A conservative think tank in Texas and the ACLU may seem to have little in common. But they and other conservative, liberal and nonpartisan groups are working — successfully — on juvenile justice law changes that are putting minors firmly in juvenile court, out of incarceration with adults and in community-based rehabilitation.
“There’s a great opportunity for collaboration across the aisle on this issue,” said Marc Levin, senior policy advisor at Right on Crime.
The Right on Crime initiative started in 2010 inside Austin’s Texas Public Policy Foundation (TPPF), a conservative think tank. Right on Crime evaluates adult and juvenile corrections reforms through a lens of effectiveness and cost savings and promotes its findings in other states. For the last few years, as state revenues shrink and budgets must be slashed, the Texans’ money-saving ideas are catching more ears.
In 2010, TPPF’s largest donor was the Pew Charitable Trusts, to the tune of more than $350,000, according to tax records the IRS failed to redact before release. The conservatives of Koch Industries were also on the list, as was, further down at $15,000, the GEO Group, a private prison firm.
Texas data, Right on Crime says, makes a case for diversion or supervision programs for youth instead of incarceration, when appropriate. They also say it costs Texas $270 per day to incarcerate a juvenile, compared to $7 to $73 per day for diversion or supervision. Besides the money, in-community programs also keep youths from mingling with more serious offenders and perhaps, picking up the criminal trade.
In Colorado, Right on Crime, in partnership with Independence Institute, a fellow free-market think tank, have argued that minors are better served and have a better chance at rehabilitation if judges instead of prosecutors make the decision of adjudication in adult or juvenile court. The Colorado Juvenile Defender Coalition, a nonpartisan group which aims to ensure effective counsel for all juvenile defendants, argued for such policy too. In part due to efforts by all three and others, a new Colorado law places new limits on “direct files” — automatically assigning certain juveniles to adult courts.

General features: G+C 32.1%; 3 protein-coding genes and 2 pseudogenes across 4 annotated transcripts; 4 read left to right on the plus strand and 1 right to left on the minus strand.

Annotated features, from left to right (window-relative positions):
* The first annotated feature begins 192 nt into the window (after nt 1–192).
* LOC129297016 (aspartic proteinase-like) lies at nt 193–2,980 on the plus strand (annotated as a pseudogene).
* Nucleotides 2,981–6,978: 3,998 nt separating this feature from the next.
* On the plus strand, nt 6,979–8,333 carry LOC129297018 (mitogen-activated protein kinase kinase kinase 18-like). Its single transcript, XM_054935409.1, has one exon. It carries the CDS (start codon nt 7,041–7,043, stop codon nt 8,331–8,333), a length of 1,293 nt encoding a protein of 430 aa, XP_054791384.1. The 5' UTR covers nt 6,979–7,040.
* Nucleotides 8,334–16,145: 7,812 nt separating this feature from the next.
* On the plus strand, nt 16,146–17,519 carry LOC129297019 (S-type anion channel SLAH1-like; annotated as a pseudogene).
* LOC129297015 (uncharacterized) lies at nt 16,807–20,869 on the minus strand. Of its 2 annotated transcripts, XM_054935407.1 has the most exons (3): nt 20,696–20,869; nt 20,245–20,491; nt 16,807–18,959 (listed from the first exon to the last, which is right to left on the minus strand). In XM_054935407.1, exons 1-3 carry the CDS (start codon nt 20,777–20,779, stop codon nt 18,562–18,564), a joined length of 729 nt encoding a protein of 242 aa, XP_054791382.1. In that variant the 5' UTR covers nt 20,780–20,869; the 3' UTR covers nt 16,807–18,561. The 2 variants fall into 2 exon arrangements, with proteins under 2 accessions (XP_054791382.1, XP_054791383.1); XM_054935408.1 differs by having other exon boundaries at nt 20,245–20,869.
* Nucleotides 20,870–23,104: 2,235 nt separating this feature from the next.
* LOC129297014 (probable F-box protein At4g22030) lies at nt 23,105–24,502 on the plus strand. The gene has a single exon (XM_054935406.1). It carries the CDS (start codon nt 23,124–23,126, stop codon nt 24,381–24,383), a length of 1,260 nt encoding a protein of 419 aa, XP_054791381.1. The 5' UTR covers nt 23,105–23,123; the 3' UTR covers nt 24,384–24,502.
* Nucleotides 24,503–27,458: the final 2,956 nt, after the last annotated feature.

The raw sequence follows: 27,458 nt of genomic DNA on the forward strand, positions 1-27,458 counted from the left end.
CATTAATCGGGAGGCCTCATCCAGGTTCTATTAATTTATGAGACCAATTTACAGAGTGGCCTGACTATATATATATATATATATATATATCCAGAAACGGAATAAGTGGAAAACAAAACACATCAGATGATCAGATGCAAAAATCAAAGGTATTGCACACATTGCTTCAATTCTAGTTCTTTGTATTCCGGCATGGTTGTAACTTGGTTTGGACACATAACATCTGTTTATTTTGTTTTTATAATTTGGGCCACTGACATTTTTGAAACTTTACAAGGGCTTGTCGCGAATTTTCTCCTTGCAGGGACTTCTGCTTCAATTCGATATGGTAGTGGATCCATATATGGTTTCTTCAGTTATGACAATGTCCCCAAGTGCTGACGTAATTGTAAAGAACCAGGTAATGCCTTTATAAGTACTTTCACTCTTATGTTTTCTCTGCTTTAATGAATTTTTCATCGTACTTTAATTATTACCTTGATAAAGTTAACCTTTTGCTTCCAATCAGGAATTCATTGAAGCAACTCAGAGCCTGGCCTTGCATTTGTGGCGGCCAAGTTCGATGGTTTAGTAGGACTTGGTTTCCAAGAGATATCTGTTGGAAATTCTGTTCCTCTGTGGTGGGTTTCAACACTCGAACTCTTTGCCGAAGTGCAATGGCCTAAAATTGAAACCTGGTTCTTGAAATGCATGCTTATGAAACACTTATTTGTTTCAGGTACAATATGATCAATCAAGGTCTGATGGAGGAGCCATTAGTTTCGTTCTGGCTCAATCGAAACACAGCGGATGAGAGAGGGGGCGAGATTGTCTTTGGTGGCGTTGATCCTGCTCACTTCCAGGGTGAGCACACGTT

Ideas like in-community rehabilitation and defaulting minors into juvenile courts sound familiar to assuredly non-conservative groups.
“For the first time I think really in 40 years of tough-on-crime policymaking, there is a depoliticized space, a space that really is centered around pushing data-driven policies,” said Vanita Gupta, deputy legal director for the ACLU. She called the policies more effective at protecting public safety, and more fair, rational and cost-effective.
“We’ve been doing a lot of work with conservative groups, including Right on Crime, in the adult criminal incarceration” context, said Gupta, and as Right on Crime does more work on juvenile justice, the two will cooperate there.
“We don’t always agree with them [liberals],” said Levin. “Sometimes our scopes are a little bit different. For example, we don’t generally deal much with conditions of confinement … or excessive use of force.”
Indeed, conservatives emphasize cost-effectiveness much more than the ACLU. But, said Gupta, the bottom line is a common goal: “I think it’s been very important to have the addition of Right on Crime into this work.”
Besides the data and policy research in Right on Crime’s arsenal, they also have sterling conservative credentials that shield lawmakers from accusations of being soft on crime.
Levin said that the “messaging” can be different among members of a juvenile justice coalition. “We really emphasize holding offenders accountable … and we really emphasize restitution for victims and community service.”
For example, he mentioned a case of a juvenile who stole a television. The boy’s consequences were service restitution: to cut the victim’s lawn for some amount of time.
“Putting someone behind bars isn’t always necessarily the best way to hold them accountable,” Levin said.
“I think ultimately the bottom line in juvenile justice policy discussions is the evidence, what works,” Levin said. “Whether you’re a liberal policy maker or a conservative policy maker, you want less crime.”
What to do with the cost savings may split conservatives and liberals, Levin pointed out, adding that TPPF favors tax reductions.
Gupta hopes conservative lawmakers stick with the same data-driven policies on juvenile justice even after state revenues begin to rise.
Levin doesn’t see conservative states swinging back to a lock-em-up solution when the economy improves. There will be other fiscal pressures, he said, and conservatives will want to cut taxes.
Next year, Levin expects to work on Right on Crime proposals for different issues in several states. Kentucky, Levin said, over-incarcerates status offenders. And Wyoming inappropriately locks up juveniles with adults and keeps poor records, he said. Florida, he added, has some 1,000 excess juvenile beds that need to be terminated, but most are privatized and there are “a lot of people who are worried about their ox being gored.” But Right on Crime advocates a more “efficient” and streamlined system, and to close the facilities that are least effective, Levin said.